Beginning in 1935, Polling Company AIPO spent decades ringing strangers up and asking them how happy they wereâ€”a move that actually yielded usable data. According to this book the fifties saw a surge of people claiming they were very happy, peaking between 1955 and 1960 at around forty percent. Thatâ€™s the highest itâ€™s ever been. Remember this isnâ€™t just â€˜happyâ€™ but â€˜very happyâ€™â€”as in nothing could possibly be better. A different study measuring average happiness across the decades also placed the fifties as peak smiling time, with everything going downhill after that, right up till our groaning present.
The second installment of Germanyâ€™s popular â€˜world warâ€™ series sent us plunging into debt, but by 1950 it was already under control. At the start of the decade, debt was around seventy percent of GDPâ€”by 1960 it had fallen to slightly over forty. And it kept falling. This wasnâ€™t some brief dip but an on-going, sustainable trend toward the sort of debt levels congress can only dream of. By comparison, weâ€™ve spent the last few years piling that debt back on like Garfield coming off a diet. According to the Congressional Budget Office, weâ€™re on course to hit seventy-seven percent this year, with some sources putting it at over one hundred. That would put our debt at almost the same level as during WWII, only without the excuse of a worldwide war.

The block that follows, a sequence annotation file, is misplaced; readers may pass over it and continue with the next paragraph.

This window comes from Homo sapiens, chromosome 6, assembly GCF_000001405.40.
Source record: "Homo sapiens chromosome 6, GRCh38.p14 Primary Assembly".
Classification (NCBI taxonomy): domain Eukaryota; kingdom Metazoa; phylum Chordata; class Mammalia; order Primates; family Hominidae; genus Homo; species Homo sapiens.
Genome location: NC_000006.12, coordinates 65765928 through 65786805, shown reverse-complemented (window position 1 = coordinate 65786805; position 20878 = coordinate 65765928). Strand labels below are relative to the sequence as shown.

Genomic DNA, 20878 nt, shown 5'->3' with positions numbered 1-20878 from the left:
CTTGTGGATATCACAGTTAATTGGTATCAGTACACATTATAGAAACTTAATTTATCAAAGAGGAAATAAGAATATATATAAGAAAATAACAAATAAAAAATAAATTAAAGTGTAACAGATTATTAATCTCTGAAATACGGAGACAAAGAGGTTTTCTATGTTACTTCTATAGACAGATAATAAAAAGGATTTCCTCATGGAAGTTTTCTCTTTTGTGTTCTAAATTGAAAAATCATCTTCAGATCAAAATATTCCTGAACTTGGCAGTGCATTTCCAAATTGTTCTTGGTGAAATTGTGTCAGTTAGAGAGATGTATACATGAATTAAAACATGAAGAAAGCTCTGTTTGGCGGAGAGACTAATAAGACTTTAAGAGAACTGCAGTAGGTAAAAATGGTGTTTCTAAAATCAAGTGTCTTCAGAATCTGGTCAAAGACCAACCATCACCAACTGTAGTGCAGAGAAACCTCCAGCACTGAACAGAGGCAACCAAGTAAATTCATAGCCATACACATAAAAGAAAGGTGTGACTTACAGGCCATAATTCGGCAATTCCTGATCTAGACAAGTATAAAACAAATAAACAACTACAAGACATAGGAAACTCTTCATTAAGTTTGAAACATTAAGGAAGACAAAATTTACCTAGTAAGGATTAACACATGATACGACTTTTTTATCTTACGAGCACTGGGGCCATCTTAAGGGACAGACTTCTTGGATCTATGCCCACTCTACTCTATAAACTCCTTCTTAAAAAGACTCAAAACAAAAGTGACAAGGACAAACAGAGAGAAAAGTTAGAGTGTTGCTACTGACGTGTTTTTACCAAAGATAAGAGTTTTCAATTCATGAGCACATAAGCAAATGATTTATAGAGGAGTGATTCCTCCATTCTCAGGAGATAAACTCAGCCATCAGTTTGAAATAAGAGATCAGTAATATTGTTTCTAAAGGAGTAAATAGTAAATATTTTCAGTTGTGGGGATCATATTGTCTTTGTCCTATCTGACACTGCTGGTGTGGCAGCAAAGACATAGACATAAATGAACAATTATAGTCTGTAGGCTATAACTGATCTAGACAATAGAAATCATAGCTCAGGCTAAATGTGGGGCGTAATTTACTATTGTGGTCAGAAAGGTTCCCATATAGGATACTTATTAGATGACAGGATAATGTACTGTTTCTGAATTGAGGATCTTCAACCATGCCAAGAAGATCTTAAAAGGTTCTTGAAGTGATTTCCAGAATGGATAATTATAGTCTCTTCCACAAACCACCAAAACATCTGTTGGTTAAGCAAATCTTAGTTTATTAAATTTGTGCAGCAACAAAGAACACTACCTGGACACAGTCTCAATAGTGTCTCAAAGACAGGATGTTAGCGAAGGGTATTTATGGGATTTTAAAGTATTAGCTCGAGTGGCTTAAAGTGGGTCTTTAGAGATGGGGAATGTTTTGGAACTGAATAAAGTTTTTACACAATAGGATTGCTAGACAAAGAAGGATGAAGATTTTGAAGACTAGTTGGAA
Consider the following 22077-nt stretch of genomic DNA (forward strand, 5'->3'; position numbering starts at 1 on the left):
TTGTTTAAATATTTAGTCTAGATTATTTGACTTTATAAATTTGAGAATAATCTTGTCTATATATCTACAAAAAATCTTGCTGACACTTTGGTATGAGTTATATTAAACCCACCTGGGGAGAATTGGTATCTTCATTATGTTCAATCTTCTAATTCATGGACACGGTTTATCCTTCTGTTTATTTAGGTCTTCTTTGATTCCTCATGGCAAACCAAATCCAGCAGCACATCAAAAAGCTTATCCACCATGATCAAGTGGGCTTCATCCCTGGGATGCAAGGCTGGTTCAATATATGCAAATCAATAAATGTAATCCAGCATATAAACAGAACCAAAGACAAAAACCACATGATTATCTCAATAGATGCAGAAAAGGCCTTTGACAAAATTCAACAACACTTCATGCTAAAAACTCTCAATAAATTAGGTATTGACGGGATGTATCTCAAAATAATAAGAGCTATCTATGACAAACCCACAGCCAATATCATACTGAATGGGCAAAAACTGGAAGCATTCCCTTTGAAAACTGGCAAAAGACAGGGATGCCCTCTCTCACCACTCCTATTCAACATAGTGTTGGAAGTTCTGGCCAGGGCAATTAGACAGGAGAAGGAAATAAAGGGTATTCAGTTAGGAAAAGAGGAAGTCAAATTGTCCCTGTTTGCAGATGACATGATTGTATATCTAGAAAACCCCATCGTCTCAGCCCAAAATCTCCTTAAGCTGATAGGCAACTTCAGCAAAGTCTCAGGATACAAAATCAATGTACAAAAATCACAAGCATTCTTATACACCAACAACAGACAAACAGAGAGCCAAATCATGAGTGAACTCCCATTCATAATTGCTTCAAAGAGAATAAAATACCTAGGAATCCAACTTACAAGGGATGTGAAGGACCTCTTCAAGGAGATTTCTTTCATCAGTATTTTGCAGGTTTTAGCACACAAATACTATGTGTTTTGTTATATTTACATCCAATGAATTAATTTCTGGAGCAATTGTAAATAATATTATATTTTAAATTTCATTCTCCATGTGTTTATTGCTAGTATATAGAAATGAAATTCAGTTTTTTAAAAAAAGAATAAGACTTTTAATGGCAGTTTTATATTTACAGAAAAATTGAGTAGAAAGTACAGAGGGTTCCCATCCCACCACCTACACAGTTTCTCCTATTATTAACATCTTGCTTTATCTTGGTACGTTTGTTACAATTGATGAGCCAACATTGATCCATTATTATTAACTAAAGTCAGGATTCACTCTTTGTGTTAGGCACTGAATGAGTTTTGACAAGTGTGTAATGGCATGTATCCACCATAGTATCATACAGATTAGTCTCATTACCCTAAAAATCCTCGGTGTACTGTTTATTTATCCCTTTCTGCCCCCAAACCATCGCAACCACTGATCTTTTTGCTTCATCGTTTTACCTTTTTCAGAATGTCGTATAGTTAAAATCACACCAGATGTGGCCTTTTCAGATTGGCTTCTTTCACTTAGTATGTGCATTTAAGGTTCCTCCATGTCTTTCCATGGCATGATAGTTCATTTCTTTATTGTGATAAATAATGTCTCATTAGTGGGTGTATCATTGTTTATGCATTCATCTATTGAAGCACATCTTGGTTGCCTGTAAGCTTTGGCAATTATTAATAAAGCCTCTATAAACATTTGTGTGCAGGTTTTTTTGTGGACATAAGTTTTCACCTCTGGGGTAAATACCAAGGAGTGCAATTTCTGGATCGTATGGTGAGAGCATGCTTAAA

After WWII, America was popular. How popular? According to historian Michel Winock, so popular even the French loved us. Despite the rise of left wing anti-Americanism, popular polls conducted between 1952 and 1957 showed ordinary French citizens were infatuated with us. Thatâ€™s the same French who routinely gave us approval ratings as low as thirty seven percent following the Iraq War. Even in the countries weâ€™d just bombed our approval rating was good. Now compare that to 2013, where the government has a list of thirty four countries it considers dangerous for Americans to simply show their face in and Europe basically hates us.